Legislature(2005 - 2006)CAPITOL 120

01/25/2006 01:00 PM House JUDICIARY

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                    ALASKA STATE LEGISLATURE                                                                                  
               HOUSE JUDICIARY STANDING COMMITTEE                                                                             
                        January 25, 2006                                                                                        
                           1:09 p.m.                                                                                            
MEMBERS PRESENT                                                                                                               
Representative Lesil McGuire, Chair                                                                                             
Representative Tom Anderson                                                                                                     
Representative John Coghill                                                                                                     
Representative Pete Kott                                                                                                        
Representative Peggy Wilson                                                                                                     
Representative Les Gara                                                                                                         
Representative Max Gruenberg                                                                                                    
MEMBERS ABSENT                                                                                                                
All members present                                                                                                             
COMMITTEE CALENDAR                                                                                                            
HOUSE BILL NO. 321                                                                                                              
"An  Act relating  to high  risk  operation of  a motor  vehicle,                                                               
aircraft,  or   watercraft  while  under  the   influence  of  an                                                               
alcoholic  beverage, inhalant,  or  controlled  substance and  to                                                               
refusal to submit to a chemical test."                                                                                          
     - HEARD AND HELD                                                                                                           
HOUSE BILL NO. 318                                                                                                              
"An Act limiting the exercise of eminent domain."                                                                               
     - HEARD AND HELD                                                                                                           
SENATE BILL NO. 132(efd fld)                                                                                                    
"An  Act  relating  to  complaints  filed  with,  investigations,                                                               
hearings, and orders  of, and the interest rate on  awards of the                                                               
State  Commission   for  Human  Rights;  and   making  conforming                                                               
     - SCHEDULED BUT NOT HEARD                                                                                                  
HOUSE BILL NO. 314                                                                                                              
"An  Act  relating  to  defense   of  self,  other  persons,  and                                                               
     - SCHEDULED BUT NOT HEARD                                                                                                  
PREVIOUS COMMITTEE ACTION                                                                                                     
BILL: HB 321                                                                                                                  
SHORT TITLE: AGGRAVATED DRUNK DRIVING                                                                                           
SPONSOR(S): REPRESENTATIVE(S) RAMRAS                                                                                            
01/09/06       (H)       PREFILE RELEASED 12/30/05                                                                              


01/09/06 (H) JUD, FIN

01/18/06 (H) JUD AT 1:00 PM CAPITOL 120

01/18/06 (H) Scheduled But Not Heard


01/09/06 (H) PREFILE RELEASED 12/30/05


01/09/06 (H) JUD, FIN

01/11/06 (H) JUD AT 1:00 PM CAPITOL 120

01/11/06 (H) Heard & Held

01/11/06 (H) MINUTE(JUD)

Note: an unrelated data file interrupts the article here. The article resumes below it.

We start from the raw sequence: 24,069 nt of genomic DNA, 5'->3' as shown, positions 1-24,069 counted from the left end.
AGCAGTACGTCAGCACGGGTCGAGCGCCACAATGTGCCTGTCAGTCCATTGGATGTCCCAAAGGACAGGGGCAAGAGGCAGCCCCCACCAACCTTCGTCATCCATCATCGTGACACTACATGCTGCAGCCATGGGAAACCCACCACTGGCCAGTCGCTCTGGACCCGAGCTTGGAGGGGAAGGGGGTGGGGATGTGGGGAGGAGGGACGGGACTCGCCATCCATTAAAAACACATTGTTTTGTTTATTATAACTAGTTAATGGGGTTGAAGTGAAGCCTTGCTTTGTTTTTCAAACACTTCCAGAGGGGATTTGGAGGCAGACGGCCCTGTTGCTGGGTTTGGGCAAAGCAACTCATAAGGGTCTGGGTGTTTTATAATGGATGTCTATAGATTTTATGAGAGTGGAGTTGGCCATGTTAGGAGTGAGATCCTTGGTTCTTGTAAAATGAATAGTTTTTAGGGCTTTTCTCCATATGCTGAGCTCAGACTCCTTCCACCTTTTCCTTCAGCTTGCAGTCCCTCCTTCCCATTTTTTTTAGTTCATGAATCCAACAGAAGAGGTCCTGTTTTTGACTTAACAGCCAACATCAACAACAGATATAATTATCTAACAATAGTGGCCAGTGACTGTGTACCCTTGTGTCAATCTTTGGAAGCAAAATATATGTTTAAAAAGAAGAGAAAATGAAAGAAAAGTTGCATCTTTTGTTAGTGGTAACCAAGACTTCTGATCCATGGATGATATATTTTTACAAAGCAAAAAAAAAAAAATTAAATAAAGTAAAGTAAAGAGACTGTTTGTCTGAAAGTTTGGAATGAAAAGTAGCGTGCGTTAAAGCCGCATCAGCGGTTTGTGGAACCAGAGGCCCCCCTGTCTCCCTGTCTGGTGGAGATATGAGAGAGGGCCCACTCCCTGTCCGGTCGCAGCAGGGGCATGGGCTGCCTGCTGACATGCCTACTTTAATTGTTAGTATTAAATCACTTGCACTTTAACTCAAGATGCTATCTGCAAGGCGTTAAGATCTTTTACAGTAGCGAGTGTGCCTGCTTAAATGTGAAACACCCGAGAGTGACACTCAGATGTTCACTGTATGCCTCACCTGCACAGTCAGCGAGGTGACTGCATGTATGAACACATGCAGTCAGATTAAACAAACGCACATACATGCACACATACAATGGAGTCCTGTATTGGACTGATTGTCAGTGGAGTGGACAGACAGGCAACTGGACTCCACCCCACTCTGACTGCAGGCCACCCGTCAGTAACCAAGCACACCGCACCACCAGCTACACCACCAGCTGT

01/25/06 (H) JUD AT 1:00 PM CAPITOL 120 WITNESS REGISTER REPRESENTATIVE JAY RAMRAS Alaska State Legislature Juneau, Alaska POSITION STATEMENT: Sponsor of HB 321. JANE PIERSON, Staff to Representative Jay Ramras Alaska State Legislature Juneau, Alaska POSITION STATEMENT: Assisted with the presentation of HB 321 on behalf of the sponsor, Representative Ramras. RON TAYLOR, Coordinator Alcohol Safety Action Program (ASAP) Prevention and Early Intervention Section Division of Behavioral Health (DBH) Department of Health and Social Services (DHSS) Anchorage, Alaska POSITION STATEMENT: During discussion of HB 321, provided comments, suggested changes, and responded to questions. CRAIG JOHNSON, Staff to Representative Lesil McGuire Alaska State Legislature Juneau, Alaska POSITION STATEMENT: Presented HB 318 on behalf of Representative McGuire, one of the bill's prime sponsors, described the changes incorporated into the proposed CS for HB 318, Version L, and responded to questions. RUTH BLACKWELL Alaska Association of Realtors (AAR) Juneau, Alaska POSITION STATEMENT: Provided comments during discussion of HB 318. PETER PUTZIER, Senior Assistant Attorney General Transportation Section Civil Division (Juneau) Department of Law (DOL) Juneau, Alaska POSITION STATEMENT: Provided comments during discussion of HB 318. KEVIN C. RITCHIE, Executive Director Alaska Municipal League (AML) Juneau, Alaska POSITION STATEMENT: During discussion of HB 318, provided comments and suggested changes. CHIP WAGONER, President Southeast Alaska Board of Realtors Juneau, Alaska POSITION STATEMENT: During discussion of HB 318, provided comments on behalf of both the Southeast Alaska Board of Realtors and the Alaska Board of Realtors. ACTION NARRATIVE CHAIR LESIL McGUIRE called the House Judiciary Standing Committee meeting to order at 1:09:39 PM. Representatives McGuire, Coghill, Wilson, and Gara were present at the call to order. Representatives Anderson, Kott, and Gruenberg arrived as the meeting was in progress. HB 321 - AGGRAVATED DRUNK DRIVING 1:11:05 PM CHAIR McGUIRE announced that the first order of business would be HOUSE BILL NO. 321, "An Act relating to high risk operation of a motor vehicle, aircraft, or watercraft while under the influence of an alcoholic beverage, inhalant, or controlled substance and to refusal to submit to a chemical test." [Included in committee packets was a proposed committee substitute (CS) for HB 321, Version 24-LS1099\F, Luckhaupt, 1/16/06.] REPRESENTATIVE JAY RAMRAS, Alaska State Legislature, sponsor of HB 321, offered his understanding that a string of fatalities related [to drunk driving] a few years ago in Anchorage was the genesis for House Bill 4 [adopted in 2002], and said the same sort of situation has recently arisen in Fairbanks; after attending several meetings this summer, many of which were sponsored by Mothers Against Drunk Driving (MADD), he said he is now considering various remedies for the problem of traffic fatalities caused by people who have consumed so much alcohol that they can't make a distinction between a moving vehicle and a stationary vehicle, between a stop sign and no stop sign, and between a red light and a green light. REPRESENTATIVE RAMRAS said that such people drink to such an extent that they become an enormous hazard to others in the community. In researching the issue, he relayed, he's come to understand that 31 states have adopted a policy regarding "high risk operation of a motor vehicle." A government has the authority to discourage certain behavior and punish those who violate the law. He noted that he operates liquor licenses, and said that this has given him insight into the psychology of those who choose to consume alcohol and then operate a motor vehicle regardless of their blood alcohol concentration (BAC). REPRESENTATIVE RAMRAS went on to describe some of the programs currently in place that are intended to stop "over-serving." He offered his understanding that statistics illustrate that with regard to the aforementioned type of fatality, they are disproportionately caused by those that have consumed an enormous amount of alcohol. House Bill 321 is intended to address this problem. The three deterrents against driving under the influence (DUI) that government currently utilizes include pressing certain criminal charges if another person is killed or seriously injured, levying fines, and imposing jail time. He acknowledged that when one leaves a drinking establishment, he/she doesn't drive away with the intention of hurting anyone, nor does he/she keep the possible financial ramifications in mind until it is too late. He therefore characterized the possibility of going to jail as the most effective of the aforementioned three deterrents to DUI. 1:18:28 PM REPRESENTATIVE RAMRAS opined that consuming enough alcohol so as to have a .16 BAC is unacceptable behavior, and the bill proposes to double the amount of jail time for DUI with a BAC of .16. He suggested that public service announcements (PSAs) will go a long way towards informing people that if they drive under the influence with double the legal BAC, they will be subject to double the jail time. He offered his belief that adoption of HB 321 will lead to fewer fatalities and to better behavior on the part of people who drink, and relayed that MADD, Cabaret Hotel Restaurant & Retailer's Association (CHARR), and wholesale distributors [of alcohol] have endorsed [the bill]. REPRESENTATIVE RAMRAS acknowledged that the sponsor of House Bill 4 has expressed concern regarding the fiscal ramifications of HB 321. He opined, however, that [the legislature] must find a way to prevent people with a BAC of .16 from DUI. He explained that under HB 321, for example, the crime of DUI with a BAC of .16 or greater would subject a person to a minimum mandatory sentence of 6 days for a first offense, 40 days for a second offense, [80 days for a third offense], and so on. He offered his understanding that the Transportation Equity Act for the 21st Century, amended Sec. 410, Alcohol-impaired [driving] countermeasure incentive grant may be available to the state. Because people are afraid of going to jail, he remarked, [increasing the amount of jail time a person would be subject to] will result in safer roads. CHAIR McGUIRE asked whether the sentencing guidelines of the aforementioned other 31 states are the same as what is being proposed via HB 321. REPRESENTATIVE RAMRAS relayed that a BAC of .15 is considered more of a national standard, but from a marketing standpoint, he said he thought that to provide for, "double the BAC, double the jail time" would be a much simpler concept for people to grasp. The goal of HB 321, he added, is to deter people who are really drunk from getting in their cars. Although the sentencing standards vary in the aforementioned 31 states, they all have a significantly higher [penalties] for a higher BAC level; he mentioned that members' packets include a summary produced by the National Conference of State Legislatures (NCSL) illustrating what the standards are in those states. 1:23:20 PM CHAIR McGUIRE said she wants to ensure that the penalties for DUI are appropriate. She asked Representative Ramras whether he can provide the committee with evidence either that the laws adopted over the last six year pertaining to this issue aren't working or that society would be better served by strengthening the penalties yet again. It always sounds great to say, "Let's be tough on drunk drivers," she noted, but they must also ensure that the benefits of having the proposed stiffer penalties will be worth the cost to the state to prosecute and then incarcerate violators. REPRESENTATIVE RAMRAS said he is not interested in hearing public testimony from victims regarding this issue because it will merely underline his point, though he mentioned that he has requested further information from the Department of Public Safety (DPS) and the Department of Corrections (DOC). He reiterated his view that jail time is the single most effective deterrent to DUI. He opined that although Minnesota has a [high risk] BAC threshold of .20, strong sanctions have made it effective and have lowered recidivism and refusal rates among "high BAC first time offenders." He characterized HB 321 as the correct policy to pursue, and offered his belief that they need to further dissuade people who are already problem drinkers from DUI. 1:28:02 PM REPRESENTATIVE GARA offered his belief that having a BAC of .15, .14, or even .13 is unacceptable. Why, therefore, does the bill propose a threshold of .16 BAC? REPRESENTATIVE RAMRAS noted that the "local chapter" of MADD initially opposed the bill because it felt that establishing a threshold of .16 was too high since one couldn't draw a distinction between legally drunk and really drunk, but was persuaded to support the bill because of input and statistics received from other MADD chapters nationwide. He reiterated that he'd selected a .16 threshold because it will be easy for people to understand a PSA that says, "double the blood alcohol [concentration], double the jail time." He said he thinks that Alaska has one of the toughest, strongest, and best set of DUI laws, and that HB 321 will further strengthen those laws and make the community safer. There is a segment of the population that already drinks to excess, and something needs to be put in place that will make those people think harder about their behavior, he offered. 1:32:24 PM REPRESENTATIVE GARA said he is concerned about the proposed advertisement campaign because there might be a tendency for people to think its okay to drive drunk at a BAC lower than .16. "I want them to focus on [.14 BAC], I want them to focus on [.12 BAC]; I don't want to take out an ad campaign, saying, 'Don't worry about it 'til you're at [.16 BAC],'" he remarked. He surmised that a first time offense could be construed as merely an inconvenience because currently it only subjects a person to 3 days in jail, and suggested that an alternative to the language currently being proposed via the bill would be to instead establish a longer mandatory sentence for a first time offense unless the defendant can prove with substantial evidence that he/she only deserves to spend 3 days in jail. REPRESENTATIVE RAMRAS said he is attempting to reach those who are the worst offenders, the repeat offenders who despite all the penalties, fines, and jail time, continue to drive under the influence. When people chose to drink beyond the current .08 BAC limit, it wrecks a lot of lives, he remarked, and again reiterated his belief that an effective deterrent for those who have already surrendered their rational thought processes will be more jail time. REPRESENTATIVE WILSON said she is pleased with the bill, particularly with the provisions regarding fines. Alaska has the [dubious] honor of being number one with regard to alcohol abuse, and [alcoholism] is costing the state huge amounts of money; therefore, she opined, the legislature must do something about this issue, both from a safety standpoint and from a financial standpoint. 1:38:52 PM REPRESENTATIVE GRUENBERG asked for clarification regarding the last [sentence] in the sponsor statement: "This legislation allows professional servers to renew their alcohol server education cards, by demonstrating their knowledge by passing the written test without having to retake the introductory course". JANE PIERSON, Staff to Representative Jay Ramras, Alaska State Legislature, sponsor, indicated on behalf of Representative Ramras that that sentence was not meant to apply to HB 321. REPRESENTATIVE RAMRAS concurred. REPRESENTATIVE GRUENBERG referred to the fiscal notes and characterized the one provided by the Department of Law (DOL) as being much more honest than the one provided by the DPS, which he further characterized as being inaccurate; he asked the sponsor to discuss this issue with the DPS and seek out a corrected fiscal note. He then said it appears that the main difference in the proposed committee substitute (CS) included in committee packets is that the maximum that can be charged to cover the cost of imprisonment is being raised from $2,000 to $4,000; this language is located [in Sections 2 and 4]. MS. PIERSON concurred with the latter point. 1:41:46 PM REPRESENTATIVE GRUENBERG made a motion to adopt the proposed CS for HB 321, Version 24-LS1099\F, Luckhaupt, 1/16/06, as the work draft. There being no objection, Version F was before the committee. REPRESENTATIVE GRUENBERG characterized the aforementioned change as being entirely reasonable. He mentioned that he is concerned, however, that the repeal of AS 28.35.032(i) - via Section 5 of the bill - is a mistake. [Ms. Pierson's answer was inaudible.] REPRESENTATIVE RAMRAS, referring to Representative Wilson's comment, relayed that the current fine schedule is not being changed via HB 321; rather, it is only the amount of jail time that is being increased, the thought being that jail time is just as inconvenient for affluent offenders as for those with more modest incomes. 1:45:06 PM RON TAYLOR, Coordinator, Alcohol Safety Action Program (ASAP), Prevention and Early Intervention Section, Division of Behavioral Health (DBH), Department of Health and Social Services (DHSS), said he is pleased to see HB 321 come forward. The DHSS has long viewed "high risk" drivers as posing a greater public safety risk and using up enormous amounts of resources. Referring to earlier stated concerns, he said that according to statistics gathered by the Division of Motor Vehicles (DMV) for 2004 through 2005, the number of DUI [arrests] dropped from 5,107 to 4,312; therefore, he surmised, [current] DUI laws are having a very positive effect. MR. TAYLOR, referring to another earlier stated concern, offered his understanding that a comprehensive look has not yet been taken at all the DUI laws; instead, changes have been made on a continuing basis. Alaska is one of the top states in terms of having uniform DUI laws; for example, a first time DUI offense is considered a first time DUI offense all across the state. He said he has statistics illustrating that over 60 percent of DUI offenders have BAC levels in excess of .15, and suggested that the state has been remiss in addressing this particular type of offender. He said it is important for these types of offenders to be held accountable, particularly given the enormous cost to public safety, to the criminal justice system, and to health and social services entities that their behavior results in. MR. TAYLOR said one of the recommendations the [DHSS] made in its fiscal analysis of the bill was to "increase everything"; a very clear message needs to be sent that the behavior of high risk drivers must be deterred. He suggested that the committee change the BAC threshold in the bill so that it mirrors the national high risk BAC threshold of .15; this would conform Alaska's law to the National Highway Traffic Safety Administration's (NHTSA's) definition of a high risk driver. He also suggested that the committee proportionally increase the jail time, fines, and DMV reinstatement fees. The [extra] money could then be used to offset the bill's fiscal note. MR. TAYLOR opined that [the bill] should also clarify who qualifies as a high risk driver. For example, he remarked, if he were a third time DUI offender and had a BAC above .15 only on that third offense, would he be subject to the aggravated penalty at that point, or would he have to have had a BAC level above .15 for the prior two DUI convictions. He relayed that the DHSS recommends that a portion of the [fines and fees] go back to the ASAP, the Prevention and Early Intervention Section of the DBH, and various traffic safety programs. He indicated that this latter point merely mirrors sentiments that the department has heard the legislature expressing. In conclusion, he said that the department thinks that the benefits of passing HB 321 [with the suggested changes] will allow it to be in compliance with the NHTSA's programmatic criteria - which include, for example, passing a "high risk" bill that stipulates a BAC level of .15 - and thereby qualify for highway safety traffic incentive grants. 1:52:06 PM CHAIR McGUIRE asked whether Alaska would qualify for those grants if the bill states a BAC of .16. MR. TAYLOR offered his understanding that the programmatic criteria says that a state must adopt a law that imposes stronger sanctions or additional penalties for high risk drivers who's BAC is .15 or more. REPRESENTATIVE GRUENBERG asked Mr. Taylor to provide his comments, statistics, and any suggested changes to the committee in writing. MR. TAYLOR agreed to do so. CHAIR McGUIRE asked that those items also be sent to the bill's sponsor. 1:55:19 PM REPRESENTATIVE GRUENBERG again asked the sponsor to deal with the issue of the fiscal notes. REPRESENTATIVE RAMRAS agreed to do so. With regard to the portion of statute being repealed by Section 5 of the bill, he explained that AS 28.35.032(i) applies to the crime of refusing to submit to a chemical test, and said he would further research the issue of why they should repeal that provision. He also offered his belief that federal monies would still be available to states as long as they have a BAC threshold between .15 and .20. REPRESENTATIVE GARA asked Mr. Taylor to provide the committee with statistics that encompass more than the last two years. MR. TAYLOR agreed to do so. CHAIR McGUIRE, after ascertaining that no one else wished to testify, closed public testimony on HB 321. She relayed that HB 321 [Version F] would be held over. HB 318 - LIMITATION ON EMINENT DOMAIN 1:57:38 PM CHAIR McGUIRE announced that the final order of business would be HOUSE BILL NO. 318, "An Act limiting the exercise of eminent domain." [Before the committee was the proposed committee substitute (CS) for HB 318, Version 24-LS1083\Y, Bullock, 1/11/06, which was adopted as a work draft on 1/11/06; also in committee packets was a proposed CS for HB 318, Version 24- LS1083\L, Bullock, 1/24/06.] 1:58:19 PM CRAIG JOHNSON, Staff to Representative Lesil McGuire, Alaska State Legislature, one of the prime sponsors of HB 318, relayed on behalf of Representative McGuire that the two main policies being addressed by HB 318 are whether taking a person's private property for economic development is justified and whether it is appropriate to take a person's personal property - a home - for recreational purposes. He then referred to the proposed CS, Version L, and explained that Section 1 of the bill now defines "economic development" and "public use". MR. JOHNSON also explained that Section 3 now defines "economic development" and "personal residence"; no longer has a provision authorizing the commissioners of the Department of Natural Resources (DNR), the Department of Transportation & Public Facilities (DOT&PF), the Department of Commerce, Community, & Economic Development (DCCED), and the Department of Military & Veterans' Affairs (DMVA) to approve the use of eminent domain in certain situations; now provides an exception for property transferred to a common carrier instead of an exception for property transferred to a person available for public hire to transport freight or passengers - this change was prompted by the fact that "common carrier" is already defined in statute; and now contains a paragraph (7) that provides an exception for property which is found by the governor to be necessary for a public use not specifically already authorized by other provisions of statute, though use of this exception must also be approved by the legislature. MR. JOHNSON remarked that this paragraph (7) somewhat replaces the provision regarding the commissioners and is intended to cover unforeseen circumstances in which the use of eminent domain would be necessary. He then indicated that the remainder of the changes in Version L are [technical changes]. 2:01:22 PM CHAIR McGUIRE noted that with regard to paragraph (7) of Section 3, because one legislature cannot bind another, any future legislature has the ability to repeal or amend this proposed provision should it so desire. Remarking that she is not completely [wedded] to the idea of retaining that exception, she, too, mentioned that it would allow the administration flexibility should any as yet unforeseen circumstance arise wherein it thinks that the use of eminent domain is necessary, and that an official request for approval must be made to the legislature regarding such use. 2:02:17 PM REPRESENTATIVE WILSON moved to adopt the proposed CS for HB 318, Version 24-LS1083\L, Bullock, 1/24/06, as the work draft. There being no objection, Version L was before the committee. MR. JOHNSON, in response to a question, relayed that paragraph (7) might be used, for example, in a situation involving a very popular proposal to create a bike trail in an organized borough but not all property owners are willing to turn over their property. He suggested that including this exception will give the administration a certain level of comfort. 2:04:29 PM REPRESENTATIVE GRUENBERG indicated that he was expecting to see a provision allowing local governments to institute a similar exception. MR. JOHNSON said he'd not been comfortable asking the drafters to include something of that nature into the bill because that would be a policy call for the legislature to make. REPRESENTATIVE GRUENBERG indicated that he would like to address that issue further. CHAIR McGUIRE said she has concerns with granting local governments the ability to say that state law doesn't apply; if the law, and the legislature's intent, is that private property cannot be taken from one individual and given to another for economic development purposes or that a private residence cannot be taken away for recreational purposes, then there probably shouldn't be a huge loophole for local governments to take advantage of, notwithstanding her stance as a proponent of local control. She characterized this as a policy call for the legislature to make. REPRESENTATIVE GRUENBERG, remarking that he'd like more time and input from concerned parties in order to draft a possible amendment on this issue, said that the question for him is, "Who decides?" Should the legislature decide the issue for local governments, or should municipalities decide the issue? Does the legislature want to start down the path of deciding zoning issues? He mentioned that he would not want the federal government or the state legislature deciding issues involving his own neighborhood or his house. 2:09:06 PM REPRESENTATIVE GARA opined that the bill should prevent one private individual from convincing the government to use the power of eminent domain to take private property from another private individual. He suggested that using eminent domain to take private property for economic development purposes should only be allowed when absolutely necessary for a particular project, and any provisions allowing exceptions to the prohibition against using eminent domain should be limited to just those circumstances. MR. JOHNSON noted that according to conversations he's had with the Department of Law (DOL), a demonstration of necessity is already required in order to take property via eminent domain. REPRESENTATIVE COGHILL indicated that he would like to make sure that the state's process of exercising eminent domain doesn't conflict with how municipalities exercise it. The legislature has already made a policy statement that local governments have the right to exercise eminent domain, he remarked, and there is a legitimate state interest in this issue. 2:12:41 PM CHAIR McGUIRE ventured her belief that the Alaska Municipal League's (AML's) position is that it would prefer to leave decisions regarding eminent domain to local governments. One policy question to resolve is whether it is appropriate for the legislature to take a stance on the issue of when and for what purposes eminent domain shall be exercised in the state, whether by state government or municipal government, to take private property from one private entity and transfer it to another private entity for economic development purposes; this was the issue raised as a result of the decision in the U.S. Supreme Court case, Kelo v. City of New London. If the answer to that policy question is yes, then they must be careful to not create loopholes in the bill. CHAIR McGUIRE noted that AS 09.55.240 already spells out the existing authorized uses for eminent domain, and that the bill is not trying to take away a municipality's right to exercise eminent domain over its public lands or over federal public lands; instead, the issue is whether private land can be taken from one private entity and given to another private entity for economic development purposes as was done in the Kelo situation. She indicated that she disagrees with the policy [espoused] by the court in Kelo and would like to make a bold statement to that effect. REPRESENTATIVE COGHILL said he is merely concerned about the impact of the proposed exceptions, and offered his belief that in both AS 09.55.240 and AS 09.55.260, the legislature has clearly said that the right of eminent domain exists under the circumstances listed therein. 2:17:20 PM REPRESENTATIVE GRUENBERG said he doesn't want either the federal government or local governments making a decision regarding what the state does with its land. With regard to local governments, if the voters in a municipality don't like its decisions regarding the use of eminent domain, they can seek remedy at the local level. He remarked, "I think the municipalities should decide municipal seizures, Feds should decide federal seizures, and we should decide state seizures"; it's not just who decides, but who decides for what kind of seizure. Referring to page 4, lines 11-14, he noted that this language is giving the governor some authority on this issue, and so it could be that a governor could to do something or refuse to do something in conflict with the legislature's wishes. Does the legislature want to tie up its authority with the governor's in such instances, he pondered. CHAIR McGUIRE referred to paragraph (7) of Section 3 and remarked that the more she thinks about it the more she considers that provision to be unnecessary and distracting, particularly given that at any point in time the legislature can enact legislation that would completely overturn this proposed legislation. She indicated that she is considering making an amendment to remove [paragraph (7)]. REPRESENTATIVE GARA said he aggress with Chair McGuire's comments, and suggested that subsection (e) of Section 3 will engender debate; that language reads: The power of eminent domain may not be exercised for the purpose of developing a recreational facility or project if the property to be acquired includes an individual landowner's primary personal residence or that portion of an individual's property attached to and within 1,000 linear feet of an individual landowner's personal residence. REPRESENTATIVE GARA said he would like for government to have the ability to assist [individuals and groups] in gaining public access to fishing and boating streams, hunting trails, and perhaps even trails. MR. JOHNSON clarified that the term "1,000 linear feet" was put in as "a holding point," but added that he is not sure that 1,000 feet is the correct number; he suggested that perhaps it should instead be "100 linear feet", "250 linear feet", or "300 linear feet". It ought to be possible, he remarked, to gain access for the aforementioned recreational purposes without taking someone's home; with only 1 percent of Alaska's lands being in private hands, taking someone's home is an egregious step. Lowering the amount of land listed on page 4, line 18, could be a good first step towards alleviating the concerns of those opposed to that provision, while still allowing Alaskans access to things like fishing and boating streams, hunting [areas], and trails. 2:27:19 PM REPRESENTATIVE GARA pointed out, though, that in addition to having access to a fishing stream, one still needs to be able to walk along the bank of a fishing stream. MR. JOHNSON offered his understanding that the state already owns "those lands," and so the public would have access to them. In response to a comment, he explained that a recreational cabin would not be considered a "residence" for purposes of the bill. CHAIR McGUIRE clarified that she is setting slightly different thresholds for the two main aspects of the bill. In the case of economic development, the bill seeks to preclude the transfer of private land from one private entity to another private entity; in the case of recreational use, the bill seeks to preclude the transfer of private land if that private land is land upon which one has a residence as defined in the bill. She said she doesn't feel that it's appropriate to simply say that economic development is an inappropriate purpose for which to take away private property while also saying that recreational use is an [appropriate] purpose. 2:30:10 PM RUTH BLACKWELL, Alaska Association of Realtors (AAR), relayed that since the Kelo decision, both the AAR and the National Association of Realtors (NAR) have been working to ensure that private property rights are upheld, and have come up with three general policy decisions: use of eminent domain only when necessary to materially advance real or substantial public use - for example, roads, airports, power lines, public buildings; government should provide persuasive, objective evidence that the project and the resulting use will in fact be reached; and just compensation should include not only the value of the condemned property but also the other reasonable and necessary costs engendered by the condemnation. MS. BLACKWELL said that the AAR is in favor of the portion of the bill pertaining to the transfer of property [for economic development purposes] and is happy with the definitions of "economic development" and "public use". However, the AAR is concerned about the provision that precludes the transfer of land for recreational use purposes only when that land contains a primary personal residence. The AAR would hate to see those that have put their heart and soul into the building of a cabin or campsite lose their land through the use of eminent domain just to provide public access to others. She suggested that [the language in subsection (e) be changed] so that it doesn't pertain to just residences. REPRESENTATIVE GARA remarked that the question becomes one of whether, 20 years from now, as the population increases, the public will be able to access fishing streams. REPRESENTATIVE COGHILL expressed a preference for leaving property owners alone while still attempting to ensure that the public has access to [fishing streams, hunting areas, and trails]. REPRESENTATIVE GRUENBERG remarked that the issue of ensuring public access is quite different in rural areas than it is in urban areas, and again suggested that each local area should be allowed decide this issue for itself. 2:42:22 PM PETER PUTZIER, Senior Assistant Attorney General, Transportation Section, Civil Division (Juneau), Department of Law (DOL), offered his belief that subsection (d)(7) will not work as currently drafted, and opined that the bill should contain language authorizing the transfer of private property from one private entity to another under certain circumstances. He then offered examples of situations in which the state might wish to allow the transfer of private property from one private entity to another for economic development purposes. REPRESENTATIVE GARA said of those examples that they involve exactly the types of situations for which he wouldn't want to allow the use of eminent domain and are the very reason for introducing the bill. REPRESENTATIVE GRUENBERG asked Mr. Putzier to provide written suggestions for change to the committee. MR. PUTZIER agreed to do so. REPRESENTATIVE GRUENBERG referred to page 3, line 24, and suggested that perhaps the term, "private person or entity" should be changed to "private person or private entity". However, doing so would imply that "private person" and "private entity" are different terms. He noted that "private entity" is not yet defined in the bill, and questioned whether it ought to be if it is not the same as "private person". MR. PUTZIER acknowledged that that is another issue the DOL would like to see addressed. 2:49:40 PM KEVIN C. RITCHIE, Executive Director, Alaska Municipal League (AML), said the AML would support the state taking a stand on this issue as long as that stand works for communities as well as it works for the state, and appreciates the narrowing of the bill so that it addresses only the issues raised by the Kelo decision with regard to economic development. Jobs are really important in Alaska, and probably not enough economic development is being done. With regard to subsection (d)(7), he offered his understanding that although it might provide a municipality the ability to transfer land for a project that the majority of the residents support, the process would be cumbersome. MR. RITCHIE recommended that the statute be altered so that it is no longer silent on the issue of delegating eminent domain authority to a private nonprofit corporation, specifically that the authority remain with the local government; for example, add a simple statement that eminent domain [authority] may not be transferred or delegated. Furthermore, the statute could be changed to specify that if the legislature passes a law to override the aforementioned proposed statement, then a local government would also have to pass a similar law. Historically, he relayed, municipalities have been very protective of property rights. In conclusion, he offered to help committee staff draft these suggested changes. REPRESENTATIVE GRUENBERG asked Mr. Ritchie for written suggestions and comments. MR. RITCHIE agreed to provide them. REPRESENTATIVE GRUENBERG noted that Article II, Section 19, of the Alaska State Constitution prohibits the legislature from passing local or special acts if a general act can be made applicable, and that Article X of the Alaska State Constitution provides for maximum local self-government. He pondered whether [adding certain provisions to statute] might run afoul of Article X. He asked Mr. Ritchie to research these issues further. REPRESENTATIVE GARA asked for examples of municipalities using eminent domain. MR. RITCHIE said that the AML did query a number of communities with regard to whether they've had problems with eminent domain, but has not received any indication that there have been any problems. He agreed to research that issue further. 2:57:00 PM CHIP WAGONER, President, Southeast Alaska Board of Realtors, relayed that he is also speaking at the request of the chairman of the Alaska Board of Realtors' Legislative Committee. He said he supports Ms. Blackwell's comments and appreciates the introduction of the bill. The question, he posited, is whether [the legislature] wishes to address more than just the issues raised by the Kelo decision, particularly given that there are some sections of the eminent domain statutes that have not been altered since the '60s. He noted that he also owns a remote piece of property in Southeast Alaska - an island - and that he would hate to see the government take a portion of that. People who own remote properties, particularly when they have a cabin on them, feel more emotional about those properties than they do about their own personal residences, he opined. MR. WAGONER suggested that another way of approaching the issue would be to consider instituting higher standards when the government wants to use eminent domain for different purposes. He offered his understanding, for example, that AS 09.55.270 speaks to the standards that the government must use when it wants to go after property. However, one of the problems is that the standard of "necessity" is currently undefined, and so the courts define it [on a case-by-case basis]. He surmised that as time goes on, the courts will tend to be more and more liberal in defining this term such that instead of being defined as "absolute necessity" for the public use, it will be defined as "requisite necessity". MR. WAGONER indicated that AS 09.55.270 could be altered such that if the government is going to go after certain kinds of property for less of a public use than say a school or a needed sewer line or something of that nature, the government would have to have a higher standard. He said that realtors are very concerned about private property because there is so little of it in Alaska. He concluded by saying: The government, when we were a territory in the '50s, actually took, by court action, a lot of the private properties in Southeast Alaska, because back in the ['10s], '20s, and '30s, a lot of ... private property ... [was] abandoned. ... And the government, by court action, took those properties, including the island I now own. ... REPRESENTATIVE GRUENBERG asked for suggested changes in writing. CHAIR McGUIRE concurred that it would be helpful to have suggestions for change in writing. She indicated that HB 318 [Version L] would be held over. ADJOURNMENT 3:04:15 PM There being no further business before the committee, the House Judiciary Standing Committee meeting was adjourned at 3:04 p.m.